First stem cell trial for babies still in womb
For the first time foetal stem cells will be injected into babies still in the womb as part of a clinical trial, it has been announced. The cells are able to turn into a range of tissues which could help to reduce the symptoms of brittle bone disease, an incurable disease that can result in babies being born with multiple fractures. The disease is caused by errors in DNA that can cause poor bone structure, but the donated stem cells could help bone to grow correctly.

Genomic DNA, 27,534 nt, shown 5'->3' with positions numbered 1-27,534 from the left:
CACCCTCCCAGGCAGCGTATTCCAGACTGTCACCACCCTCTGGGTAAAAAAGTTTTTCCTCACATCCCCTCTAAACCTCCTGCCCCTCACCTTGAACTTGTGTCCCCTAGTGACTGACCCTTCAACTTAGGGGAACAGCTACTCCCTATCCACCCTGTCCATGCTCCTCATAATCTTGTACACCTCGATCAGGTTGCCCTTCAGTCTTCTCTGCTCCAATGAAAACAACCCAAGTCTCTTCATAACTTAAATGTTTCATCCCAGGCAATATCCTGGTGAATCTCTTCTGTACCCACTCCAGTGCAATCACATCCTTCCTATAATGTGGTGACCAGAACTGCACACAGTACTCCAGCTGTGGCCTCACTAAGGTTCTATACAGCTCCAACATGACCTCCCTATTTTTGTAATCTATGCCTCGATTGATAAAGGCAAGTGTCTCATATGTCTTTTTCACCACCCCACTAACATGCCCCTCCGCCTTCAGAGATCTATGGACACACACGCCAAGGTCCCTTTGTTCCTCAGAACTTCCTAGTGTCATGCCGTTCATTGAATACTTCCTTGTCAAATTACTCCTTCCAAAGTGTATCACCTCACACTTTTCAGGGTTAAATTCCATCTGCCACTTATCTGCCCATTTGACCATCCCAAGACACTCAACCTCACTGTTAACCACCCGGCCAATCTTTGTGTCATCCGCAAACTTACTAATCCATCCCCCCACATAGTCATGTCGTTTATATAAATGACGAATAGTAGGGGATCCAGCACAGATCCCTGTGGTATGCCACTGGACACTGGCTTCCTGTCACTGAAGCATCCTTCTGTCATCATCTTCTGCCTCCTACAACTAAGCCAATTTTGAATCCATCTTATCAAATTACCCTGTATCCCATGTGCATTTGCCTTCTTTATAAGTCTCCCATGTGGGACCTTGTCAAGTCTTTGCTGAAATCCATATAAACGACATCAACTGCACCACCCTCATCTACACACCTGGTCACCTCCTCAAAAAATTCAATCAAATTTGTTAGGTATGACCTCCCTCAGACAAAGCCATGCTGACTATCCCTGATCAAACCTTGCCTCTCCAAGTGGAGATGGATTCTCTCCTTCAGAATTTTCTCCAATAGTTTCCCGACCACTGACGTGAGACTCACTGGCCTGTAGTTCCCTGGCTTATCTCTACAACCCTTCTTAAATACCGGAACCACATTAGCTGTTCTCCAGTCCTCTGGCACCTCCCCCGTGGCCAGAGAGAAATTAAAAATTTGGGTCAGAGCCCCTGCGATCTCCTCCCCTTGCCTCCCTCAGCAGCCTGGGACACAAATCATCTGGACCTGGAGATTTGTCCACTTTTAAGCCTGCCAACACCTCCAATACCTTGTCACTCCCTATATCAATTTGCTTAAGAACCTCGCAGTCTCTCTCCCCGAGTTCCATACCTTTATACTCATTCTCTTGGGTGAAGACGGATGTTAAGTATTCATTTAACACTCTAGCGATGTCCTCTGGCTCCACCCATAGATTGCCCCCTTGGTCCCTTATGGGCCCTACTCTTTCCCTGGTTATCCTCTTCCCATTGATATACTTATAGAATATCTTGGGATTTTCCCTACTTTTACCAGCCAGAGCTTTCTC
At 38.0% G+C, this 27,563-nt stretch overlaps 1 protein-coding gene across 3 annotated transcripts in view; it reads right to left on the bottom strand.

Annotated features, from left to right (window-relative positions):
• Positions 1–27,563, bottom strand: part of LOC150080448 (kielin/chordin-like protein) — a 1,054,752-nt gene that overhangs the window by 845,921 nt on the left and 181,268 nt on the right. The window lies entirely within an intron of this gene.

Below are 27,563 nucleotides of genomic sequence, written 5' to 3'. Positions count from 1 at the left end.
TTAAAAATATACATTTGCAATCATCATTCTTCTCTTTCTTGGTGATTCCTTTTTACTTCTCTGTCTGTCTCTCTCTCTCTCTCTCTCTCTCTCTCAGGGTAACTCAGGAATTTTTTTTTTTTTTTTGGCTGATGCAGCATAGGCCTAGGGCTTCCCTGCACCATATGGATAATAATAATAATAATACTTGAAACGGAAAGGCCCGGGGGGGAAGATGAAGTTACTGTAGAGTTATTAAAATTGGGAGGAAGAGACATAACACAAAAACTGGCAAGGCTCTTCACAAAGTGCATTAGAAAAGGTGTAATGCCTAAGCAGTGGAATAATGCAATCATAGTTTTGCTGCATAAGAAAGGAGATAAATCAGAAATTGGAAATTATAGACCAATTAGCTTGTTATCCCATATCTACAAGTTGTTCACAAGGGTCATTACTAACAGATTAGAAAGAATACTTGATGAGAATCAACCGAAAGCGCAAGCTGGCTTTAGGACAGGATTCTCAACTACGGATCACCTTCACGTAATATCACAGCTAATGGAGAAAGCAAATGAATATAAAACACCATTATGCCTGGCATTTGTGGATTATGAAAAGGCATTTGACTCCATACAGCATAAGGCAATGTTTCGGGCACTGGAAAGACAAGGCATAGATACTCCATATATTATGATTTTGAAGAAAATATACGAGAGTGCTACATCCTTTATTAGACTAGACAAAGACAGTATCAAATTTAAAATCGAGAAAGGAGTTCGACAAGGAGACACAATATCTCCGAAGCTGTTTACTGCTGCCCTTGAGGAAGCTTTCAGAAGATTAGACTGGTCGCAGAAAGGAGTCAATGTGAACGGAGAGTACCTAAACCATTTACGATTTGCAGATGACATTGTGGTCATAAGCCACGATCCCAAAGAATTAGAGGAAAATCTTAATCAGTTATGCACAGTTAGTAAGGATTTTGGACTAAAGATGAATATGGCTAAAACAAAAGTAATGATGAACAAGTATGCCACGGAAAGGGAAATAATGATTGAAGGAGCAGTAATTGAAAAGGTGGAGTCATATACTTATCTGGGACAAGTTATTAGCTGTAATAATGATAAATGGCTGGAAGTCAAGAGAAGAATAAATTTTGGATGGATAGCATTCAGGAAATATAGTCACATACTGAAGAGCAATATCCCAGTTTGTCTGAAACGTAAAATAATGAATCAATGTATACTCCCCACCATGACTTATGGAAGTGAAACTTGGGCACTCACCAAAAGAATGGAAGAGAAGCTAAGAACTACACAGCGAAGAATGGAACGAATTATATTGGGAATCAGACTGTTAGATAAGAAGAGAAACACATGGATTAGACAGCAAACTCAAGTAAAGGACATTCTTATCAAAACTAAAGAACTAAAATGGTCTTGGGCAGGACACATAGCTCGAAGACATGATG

The trial will begin in January and will be led by Sweden’s Karolinska Institute and by Great Ormond Street Hospital in the UK. Fifteen babies will take part in the trial, with an infusion of stem cells before and after birth. These babies will then be compared to fifteen other babies who only receive the treatment after birth to see if there is a difference in the number of fractures. Stem cell transplants have been effective in easing the symptoms of brittle bone disease in children, so “in womb” foetal transplants when the bones are still developing and growing could prove to be even more effective.